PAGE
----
Tutorial: Connecting SAML & OIDC / OAuth 2.0 Providers to Firebase Auth (Azure AD & Auth0)

Over the past few months, I’ve been working on a new project, rack manage, a datacenter rack organization tool. As a tool built primarily for enterprise customers, one must-have feature on my list was Single Sign-On support.

I decided to use Firebase as my app development platform, mostly because I didn’t want to develop my own authentication system, and because scaling would be very easy in a serverless environment.

One great feature of Firebase Authentication, is the ability to connect to unlimited SAML or OpenID Connect (OIDC) providers for free, perfect for this use case. It even comes with multi-tenant segregation.

While I’ve worked for years in IT and dealt with tons of enterprise software, I’ve only ever used Active Directory and LDAP. I’ve heard of SAML and used OAuth 2.0 before in projects connecting to services like Google and GitHub before, but I’d never even heard of OIDC before this project.

While I was able to find some guides on setting up Azure AD and SAML with Firebase, I could find almost nothing on OIDC, mostly because no identity provider actually calls it OIDC and instead calls it OAuth (the protocol OIDC is built on top of).

Furthermore, some of the terminology Firebase uses is different from other SSO providers, so here is a quick guide on setting up SAML, OIDC and some identity providers in Firebase.

What is Single Sign-On, SAML, and OIDC?

First things first, let’s get a basic understanding of the technology in use here.

Single Sign-On

Single Sign-On is a technology that connects a service provider (like rack manage) to an identity provider (Active Directory, Auth0, Duo, your corporate login, etc.), allowing a user to login to multiple services with a single set of credentials.

When a non-SSO user logs in to a service provider, they enter their username and password into the login form, then their data is verified before logging them into their account, without ever leaving the service provider’s website.

A SSO user on the other hand is redirected to their identity provider’s login page where they enter their credentials and have their identity verified through the identity provider. Once verified, their identity provider sends them back to the service provider with some sort of a login token, along with any user information that the service provider requests, like their email address, name, etc. The service provider validates the token and trust relationship with the identity provider, then grants the user access to the service.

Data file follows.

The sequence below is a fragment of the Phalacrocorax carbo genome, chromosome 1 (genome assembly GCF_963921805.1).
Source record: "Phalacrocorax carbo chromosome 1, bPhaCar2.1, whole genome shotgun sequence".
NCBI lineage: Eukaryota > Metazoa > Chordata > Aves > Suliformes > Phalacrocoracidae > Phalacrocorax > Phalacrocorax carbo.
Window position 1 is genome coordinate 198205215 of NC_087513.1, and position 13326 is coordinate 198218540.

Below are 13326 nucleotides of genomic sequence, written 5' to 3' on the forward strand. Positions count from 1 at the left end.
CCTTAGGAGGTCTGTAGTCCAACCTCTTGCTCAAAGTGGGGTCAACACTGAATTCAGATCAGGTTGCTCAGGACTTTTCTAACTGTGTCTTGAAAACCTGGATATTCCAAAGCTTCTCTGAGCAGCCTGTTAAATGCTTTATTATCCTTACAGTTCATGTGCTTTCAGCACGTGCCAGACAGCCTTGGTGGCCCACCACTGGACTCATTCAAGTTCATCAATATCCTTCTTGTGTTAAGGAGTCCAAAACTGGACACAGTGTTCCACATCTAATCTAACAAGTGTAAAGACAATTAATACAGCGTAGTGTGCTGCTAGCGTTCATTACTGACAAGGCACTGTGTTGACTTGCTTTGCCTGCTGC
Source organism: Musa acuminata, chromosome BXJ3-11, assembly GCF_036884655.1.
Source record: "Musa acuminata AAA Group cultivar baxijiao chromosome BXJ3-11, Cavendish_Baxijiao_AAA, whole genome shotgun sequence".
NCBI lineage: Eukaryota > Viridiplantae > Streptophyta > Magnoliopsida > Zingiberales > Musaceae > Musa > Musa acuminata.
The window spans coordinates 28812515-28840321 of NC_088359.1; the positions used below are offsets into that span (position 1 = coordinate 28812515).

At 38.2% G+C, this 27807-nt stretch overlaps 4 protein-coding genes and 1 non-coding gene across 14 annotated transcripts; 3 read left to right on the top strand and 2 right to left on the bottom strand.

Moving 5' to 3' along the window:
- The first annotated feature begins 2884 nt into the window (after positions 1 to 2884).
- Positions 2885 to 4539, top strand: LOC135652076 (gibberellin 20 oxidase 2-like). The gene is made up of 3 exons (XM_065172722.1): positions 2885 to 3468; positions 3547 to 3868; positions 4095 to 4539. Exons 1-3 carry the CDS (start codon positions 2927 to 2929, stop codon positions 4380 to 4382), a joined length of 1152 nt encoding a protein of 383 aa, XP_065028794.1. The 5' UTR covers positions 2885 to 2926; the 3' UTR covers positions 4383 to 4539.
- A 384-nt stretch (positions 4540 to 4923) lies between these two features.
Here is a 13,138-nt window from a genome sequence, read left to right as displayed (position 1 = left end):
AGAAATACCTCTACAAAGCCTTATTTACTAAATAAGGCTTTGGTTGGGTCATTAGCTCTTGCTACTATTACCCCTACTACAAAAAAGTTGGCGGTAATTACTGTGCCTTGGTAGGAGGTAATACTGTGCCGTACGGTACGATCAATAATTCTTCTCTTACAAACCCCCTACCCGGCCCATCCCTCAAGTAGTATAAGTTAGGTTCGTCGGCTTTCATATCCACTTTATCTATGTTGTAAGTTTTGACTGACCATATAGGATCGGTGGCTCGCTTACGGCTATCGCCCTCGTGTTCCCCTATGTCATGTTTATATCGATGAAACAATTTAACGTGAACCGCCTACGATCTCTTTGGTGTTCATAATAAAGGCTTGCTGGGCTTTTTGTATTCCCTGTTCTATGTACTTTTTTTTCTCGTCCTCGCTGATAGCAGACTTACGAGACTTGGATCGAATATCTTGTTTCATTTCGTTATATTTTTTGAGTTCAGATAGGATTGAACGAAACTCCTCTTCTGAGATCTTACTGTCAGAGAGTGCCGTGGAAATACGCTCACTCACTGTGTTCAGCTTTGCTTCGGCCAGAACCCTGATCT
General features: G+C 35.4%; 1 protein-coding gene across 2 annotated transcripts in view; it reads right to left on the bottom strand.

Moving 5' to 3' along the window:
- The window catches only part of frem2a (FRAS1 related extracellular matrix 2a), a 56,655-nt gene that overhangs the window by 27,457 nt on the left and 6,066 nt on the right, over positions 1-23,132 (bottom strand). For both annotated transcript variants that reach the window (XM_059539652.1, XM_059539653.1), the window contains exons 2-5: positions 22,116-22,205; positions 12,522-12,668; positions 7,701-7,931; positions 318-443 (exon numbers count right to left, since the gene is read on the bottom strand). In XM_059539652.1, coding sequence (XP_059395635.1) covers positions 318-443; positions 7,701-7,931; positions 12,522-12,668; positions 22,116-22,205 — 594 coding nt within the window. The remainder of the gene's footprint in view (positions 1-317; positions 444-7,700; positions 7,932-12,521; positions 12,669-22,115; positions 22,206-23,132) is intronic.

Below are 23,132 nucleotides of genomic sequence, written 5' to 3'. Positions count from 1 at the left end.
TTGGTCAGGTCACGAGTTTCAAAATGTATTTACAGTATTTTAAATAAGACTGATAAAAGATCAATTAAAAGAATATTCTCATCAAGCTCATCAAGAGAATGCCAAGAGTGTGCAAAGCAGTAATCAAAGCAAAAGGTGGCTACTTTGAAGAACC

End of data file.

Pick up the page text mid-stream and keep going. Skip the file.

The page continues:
Security Assertion Markup Language (SAML) and OpenID Connect (OIDC) are two common Single Sign-On protocols implemented by identity providers to authenticate user identities. OpenID Connect is a layer that sits on top of the OAuth protocol.

For a detailed description of SSO, SAML and OAuth, check out these articles from Cloudflare:

Cloudflare: What is SSO?

Cloudflare: What is SAML?

Cloudflare: What is OAuth?

Configuring SAML in Firebase

In Firebase SAML requires 6 key pieces of information, 3 from your identity provider and 3 from Firebase:

  • Provider Name
    • Internal name of your SAML provider in Firebase
    • Used in the Firebase Auth SDK when calling the provider from your login page
  • SP Entity ID
    • Unique ID for the service provider in your Firebase app
    • Can be anything you want and is only used for verification with your identity provider
    • Typically in a URL format
  • SP Callback URL
  • IdP Entity ID
    • Unique ID generated by the identity provider
    • Typically in a URL format
  • IdP Login URL
    • URL of your identity provider’s login page
  • IdP X.509 Certificates
    • Up to 10 public key certificates from your identity provider.

Configuring OIDC in Firebase

Firebase OIDC is much simpler to configure with only 4 required pieces of information:

  • Provider Name
    • Internal name of your SAML provider in Firebase
    • Used in the Firebase Auth SDK when calling the provider from your login page
  • Client ID